2.4 Order elbows with plain ends for either flanged couplings or electrofusion fittings.
2.5 Elbows with flared ends with or without flanges are available.
2.6 Flared end connectors can be used throughout the entire range of allowable working temperatures and pressures.
2.7 Install special fixpoint clamps before and after each flared end.
3. Pexgol spigot reducers
3.1 Pexgol spigot reducers of all sizes and all pipe classes are available on request; (see page 60 for more details).
3.2 The working pressures and temperatures are the same as for the Pexgol pipe class.
3.3 The Pexgol reducers are supplied with flared ends, with or without flanges.
4. Pexgol spacers and special reducers
4.1 Pexgol instrument tees of all sizes are available on request; (see page 68 for more details).
5. Pexgol instrument tees
6. PEX-lined steel fittings
6.1 Pex-lined steel fittings can be used as a part of any Pexgol pipe system. Their working pressures and temperatures are usually higher than working pressures and temperatures of the Pexgol pipes.
6.2 The Pex-lined steel fittings are available in nearly any size and shape; see product page 61 for more details.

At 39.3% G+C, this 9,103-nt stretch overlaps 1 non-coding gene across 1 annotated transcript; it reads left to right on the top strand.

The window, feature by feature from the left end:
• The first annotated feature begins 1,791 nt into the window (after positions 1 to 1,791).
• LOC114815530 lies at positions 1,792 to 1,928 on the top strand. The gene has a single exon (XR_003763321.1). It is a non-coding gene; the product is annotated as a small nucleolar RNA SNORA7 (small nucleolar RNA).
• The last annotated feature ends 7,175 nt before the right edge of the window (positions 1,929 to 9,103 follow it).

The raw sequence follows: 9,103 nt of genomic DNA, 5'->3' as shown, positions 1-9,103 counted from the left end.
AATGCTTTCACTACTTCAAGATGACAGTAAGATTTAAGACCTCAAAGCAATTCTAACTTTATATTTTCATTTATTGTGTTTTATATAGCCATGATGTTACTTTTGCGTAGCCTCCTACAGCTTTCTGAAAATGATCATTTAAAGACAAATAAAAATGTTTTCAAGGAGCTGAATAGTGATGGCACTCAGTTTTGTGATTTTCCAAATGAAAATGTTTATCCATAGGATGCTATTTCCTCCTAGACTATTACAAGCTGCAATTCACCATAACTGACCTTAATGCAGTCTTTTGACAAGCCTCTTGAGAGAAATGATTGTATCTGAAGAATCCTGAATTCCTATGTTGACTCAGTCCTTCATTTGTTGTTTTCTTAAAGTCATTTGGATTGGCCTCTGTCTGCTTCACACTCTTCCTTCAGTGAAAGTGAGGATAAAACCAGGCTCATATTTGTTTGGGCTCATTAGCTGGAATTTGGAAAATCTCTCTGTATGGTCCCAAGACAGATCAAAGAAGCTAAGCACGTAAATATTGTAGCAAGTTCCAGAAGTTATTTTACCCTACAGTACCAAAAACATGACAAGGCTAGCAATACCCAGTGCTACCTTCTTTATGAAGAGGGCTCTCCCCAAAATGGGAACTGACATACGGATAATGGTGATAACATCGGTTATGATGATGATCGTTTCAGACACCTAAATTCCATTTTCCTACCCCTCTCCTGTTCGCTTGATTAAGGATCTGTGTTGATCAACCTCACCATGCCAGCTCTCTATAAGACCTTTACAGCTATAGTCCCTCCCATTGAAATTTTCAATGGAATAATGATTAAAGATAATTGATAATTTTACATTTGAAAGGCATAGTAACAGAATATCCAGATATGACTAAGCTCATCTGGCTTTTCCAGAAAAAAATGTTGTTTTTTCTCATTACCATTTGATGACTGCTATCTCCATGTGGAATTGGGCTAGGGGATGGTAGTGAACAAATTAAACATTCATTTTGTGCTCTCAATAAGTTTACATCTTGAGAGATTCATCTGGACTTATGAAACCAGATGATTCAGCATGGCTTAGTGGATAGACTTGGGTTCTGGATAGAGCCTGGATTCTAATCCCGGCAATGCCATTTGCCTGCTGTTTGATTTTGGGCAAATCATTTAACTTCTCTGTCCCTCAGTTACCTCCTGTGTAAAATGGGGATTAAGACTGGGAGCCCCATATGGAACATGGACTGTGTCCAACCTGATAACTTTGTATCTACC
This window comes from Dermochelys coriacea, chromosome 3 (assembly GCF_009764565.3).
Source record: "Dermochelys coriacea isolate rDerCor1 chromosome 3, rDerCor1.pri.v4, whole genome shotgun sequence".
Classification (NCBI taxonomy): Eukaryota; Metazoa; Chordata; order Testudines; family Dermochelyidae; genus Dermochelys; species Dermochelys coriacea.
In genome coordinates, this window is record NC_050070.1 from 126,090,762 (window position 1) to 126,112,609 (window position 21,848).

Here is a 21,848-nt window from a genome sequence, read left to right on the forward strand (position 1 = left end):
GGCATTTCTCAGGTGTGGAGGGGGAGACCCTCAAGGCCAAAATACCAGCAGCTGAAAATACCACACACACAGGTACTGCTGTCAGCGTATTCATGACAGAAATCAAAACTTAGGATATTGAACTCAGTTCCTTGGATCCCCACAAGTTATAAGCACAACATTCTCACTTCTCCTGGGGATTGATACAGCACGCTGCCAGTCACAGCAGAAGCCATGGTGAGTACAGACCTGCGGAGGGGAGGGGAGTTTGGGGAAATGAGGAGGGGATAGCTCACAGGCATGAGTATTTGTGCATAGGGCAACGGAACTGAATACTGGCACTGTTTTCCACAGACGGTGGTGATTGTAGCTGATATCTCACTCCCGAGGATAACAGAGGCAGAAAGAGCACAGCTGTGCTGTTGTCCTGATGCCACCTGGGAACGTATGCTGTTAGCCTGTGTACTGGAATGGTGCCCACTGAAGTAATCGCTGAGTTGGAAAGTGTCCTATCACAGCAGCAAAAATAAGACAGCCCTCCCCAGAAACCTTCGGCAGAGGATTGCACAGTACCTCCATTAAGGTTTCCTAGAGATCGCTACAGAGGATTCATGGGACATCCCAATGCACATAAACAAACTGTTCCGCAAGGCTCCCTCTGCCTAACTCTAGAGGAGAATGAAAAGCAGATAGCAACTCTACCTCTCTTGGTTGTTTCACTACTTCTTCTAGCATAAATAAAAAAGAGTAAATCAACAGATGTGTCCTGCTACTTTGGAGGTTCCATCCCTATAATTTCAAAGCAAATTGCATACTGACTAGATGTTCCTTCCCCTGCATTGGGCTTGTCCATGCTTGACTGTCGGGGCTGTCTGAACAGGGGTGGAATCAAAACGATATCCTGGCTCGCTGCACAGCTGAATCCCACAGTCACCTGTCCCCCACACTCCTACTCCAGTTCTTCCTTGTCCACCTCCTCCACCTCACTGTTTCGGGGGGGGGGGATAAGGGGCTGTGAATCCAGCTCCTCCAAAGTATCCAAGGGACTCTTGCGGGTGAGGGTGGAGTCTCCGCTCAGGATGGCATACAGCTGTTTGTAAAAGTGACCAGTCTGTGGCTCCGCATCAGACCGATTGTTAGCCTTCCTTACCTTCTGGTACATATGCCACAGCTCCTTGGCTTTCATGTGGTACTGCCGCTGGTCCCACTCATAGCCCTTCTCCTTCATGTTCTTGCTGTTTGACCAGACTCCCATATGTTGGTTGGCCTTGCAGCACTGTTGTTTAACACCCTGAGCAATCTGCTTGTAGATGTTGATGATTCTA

6.3 The minimum length of each fitting is indicated in the Fittings Catalog, pages 137, 146 & 61. This length can be reduced after consulting Golan Plastic Products.
6.4 It is possible to order a non-standard fitting which is a combination of standard fittings, or a standard fitting with longer legs.
6.5 The maximum allowable length for any such fitting is 2200 mm x 2200 mm.
6.6 Pex-lined steel fittings can be used in the following cases:
- A fitting that is not available as an all-Pexgol fitting is required.
- The all-Pexgol fitting is too long.
- A special shape is required.
6.7 All the Pex-lined steel fittings can be connected to the flared ends of the Pexgol pipes without an additional gasket.
6.8 All the Pex-lined steel fittings must be fully supported when installed on pipe bridges.
7. Pexgol Pipes with flared ends
7.1 Pexgol pipes up to 160 mm, in lengths according to the tables for transportation in coils in Transportation, are available with flared end and metal flanges.